I believe blind faith may come in an instant, but mature faith develops from experience. I have been in Amma’s presence for 28 years- watching her, learning from her and seeing the impact she has had on my life and the lives of my friends, family, and other devotees. I have no doubt that she has made a massive difference in the lives of millions of people the world over.

Many years ago, I wrote a song, and had a friend translate it into Malayalam, that in a way reflects my decision to accept Amma’s moral authority. I titled the song, Only for This I Pray.

This is an audiotape and lyrics of that song.  Please pardon any pronunciation errors.

amma ende karangal ennum ninne sevikkatte
amma ende manass˘ mantrathāl nirayename
amma ende vākkukal ennum ninne pukazhthette
ende hridayam ānandam kond˘ nrittamādatte

ende sneham prakāshamāyi ennenum thilangatte
amma ende vishvāsam valarnnu kondirikkatte
ennenum ammayepole āyi varename
amma itinnu vendi mātram nyan prārthikkyunnu

Mother, may my hands be in service, my mind fill with mantra
May my voice forever sing your praise, my heart dance with joy
May my love shine ever brighter, my faith ever grow
Mother, may each day I become more like you, only for this I pray
Only for this I pray

That prayer is as true for me today as it was the day I wrote it.

 

10 thoughts on “Dungeon Prompts: Moral Authority

  1. I agree that Trump is a great example of willingly attempting to give up his own moral authority. It reminds me of a Charles Barkley quote when he proclaimed, “I’m not a role model… Just because I dunk a basketball doesn’t mean I should raise your kids.” And the example you give of people that attempt to live selflessly, with compassion is great as well. A moral authority should ideally be universally inspiring, transcending even their own religion or idealism. Of course, in this world there are always going to be people to hate on even the most sincere and selfless of personalities.

    Liked by 1 person

  2. You clearly put a lot of systematic thought into this! I love the diagram you posted on top, since “moral authority” is so multifaceted. But I noticed something in the chart: most of the adjectives are “positive”, or at least “neutral,” save one. Hypocrisy. What do you think that is about?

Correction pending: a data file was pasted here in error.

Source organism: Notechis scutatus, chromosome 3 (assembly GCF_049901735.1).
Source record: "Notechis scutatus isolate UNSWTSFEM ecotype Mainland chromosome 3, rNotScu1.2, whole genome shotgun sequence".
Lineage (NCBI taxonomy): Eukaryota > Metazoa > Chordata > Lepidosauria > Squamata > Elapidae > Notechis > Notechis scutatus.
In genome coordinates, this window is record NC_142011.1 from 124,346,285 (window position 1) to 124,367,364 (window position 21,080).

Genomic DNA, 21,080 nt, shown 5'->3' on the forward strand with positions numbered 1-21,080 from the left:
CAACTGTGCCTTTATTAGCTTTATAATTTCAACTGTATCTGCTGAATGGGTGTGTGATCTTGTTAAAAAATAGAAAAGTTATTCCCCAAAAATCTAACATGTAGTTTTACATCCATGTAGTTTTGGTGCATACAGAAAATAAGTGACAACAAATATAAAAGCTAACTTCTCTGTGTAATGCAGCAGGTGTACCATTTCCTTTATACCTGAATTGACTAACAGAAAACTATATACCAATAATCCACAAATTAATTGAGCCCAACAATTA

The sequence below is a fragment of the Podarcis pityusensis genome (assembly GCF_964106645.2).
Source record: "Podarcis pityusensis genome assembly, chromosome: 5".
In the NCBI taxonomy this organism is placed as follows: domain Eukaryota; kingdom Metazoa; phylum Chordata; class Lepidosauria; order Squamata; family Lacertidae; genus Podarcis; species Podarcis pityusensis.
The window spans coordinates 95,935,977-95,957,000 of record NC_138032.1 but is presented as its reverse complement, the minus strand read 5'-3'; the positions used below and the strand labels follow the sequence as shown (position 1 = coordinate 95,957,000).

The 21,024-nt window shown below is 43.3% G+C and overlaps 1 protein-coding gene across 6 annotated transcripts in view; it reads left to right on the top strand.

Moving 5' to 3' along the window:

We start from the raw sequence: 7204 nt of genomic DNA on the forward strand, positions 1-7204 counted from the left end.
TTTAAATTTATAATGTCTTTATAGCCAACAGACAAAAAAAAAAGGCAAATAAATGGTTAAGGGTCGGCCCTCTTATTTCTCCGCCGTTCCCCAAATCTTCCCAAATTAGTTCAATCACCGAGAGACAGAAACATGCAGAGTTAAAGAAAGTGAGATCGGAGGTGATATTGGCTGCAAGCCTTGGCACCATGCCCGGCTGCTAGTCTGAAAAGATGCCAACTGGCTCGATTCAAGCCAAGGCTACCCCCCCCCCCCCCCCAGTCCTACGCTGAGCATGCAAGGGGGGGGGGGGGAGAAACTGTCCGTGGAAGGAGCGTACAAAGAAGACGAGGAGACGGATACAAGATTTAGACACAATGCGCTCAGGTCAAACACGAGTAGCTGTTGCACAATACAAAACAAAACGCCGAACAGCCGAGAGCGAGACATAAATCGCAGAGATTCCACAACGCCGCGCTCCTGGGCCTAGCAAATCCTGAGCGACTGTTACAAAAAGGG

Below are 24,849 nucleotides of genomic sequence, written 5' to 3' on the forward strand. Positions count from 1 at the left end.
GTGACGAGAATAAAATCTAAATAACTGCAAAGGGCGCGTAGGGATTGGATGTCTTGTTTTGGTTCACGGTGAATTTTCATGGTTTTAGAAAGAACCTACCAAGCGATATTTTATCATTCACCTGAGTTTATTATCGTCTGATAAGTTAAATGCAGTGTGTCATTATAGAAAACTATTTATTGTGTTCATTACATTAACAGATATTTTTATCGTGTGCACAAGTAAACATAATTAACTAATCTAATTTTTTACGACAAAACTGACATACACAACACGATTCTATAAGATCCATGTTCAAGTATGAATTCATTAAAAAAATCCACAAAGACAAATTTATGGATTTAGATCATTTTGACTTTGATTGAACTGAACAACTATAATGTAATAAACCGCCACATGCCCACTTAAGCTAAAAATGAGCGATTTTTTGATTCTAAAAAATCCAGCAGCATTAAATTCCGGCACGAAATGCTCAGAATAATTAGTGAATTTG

Liked by 1 person

    1. There was one other word that that I thought might have been meant in a negative way even though it wasn’t as clearly negative as the word hypocrisy. I also thought it was strange for them to include it.

      I couldn’t find a diagram without it though so decided to settle by saying it was a diagram of positive and negative behaviors!

      Liked by 1 person

  3. I am nodding, bobbing my head throughout my reading here:) I know you follow Amma as your moral authority and I have to say I try to as well. Whenever anyone asks me who she is, I say she is sort of like the Pope is to Catholics only she truly walks the talk. In her presence we feel joy and unconditional love. Aside from Jesus and the Dalai Lama I am not sure with whom else you can feel this…:) but then again I am a very ordinary person and have not traveled much.

    Liked by 1 person

    1. I believe there are others but I don’t know them either. I agree with you about the Dalai Lama too. He came to Seattle in the 90’s and I felt blessed to be in his presence. I almost added him to my list in the process of writing this post but chose to stick with the four that came to my mind in that first moment.

      Liked by 1 person

      1. Well, I do have my list of saints but people I have never met:) Here in Québec it was Brother André whom my grandparents knew and he has been our protector all my life. We have a photo of him in our windows and my mother before she got ill, had a photo of Brother André with my grandson’s photo togehter. So he is blessed too:)

        Liked by 1 person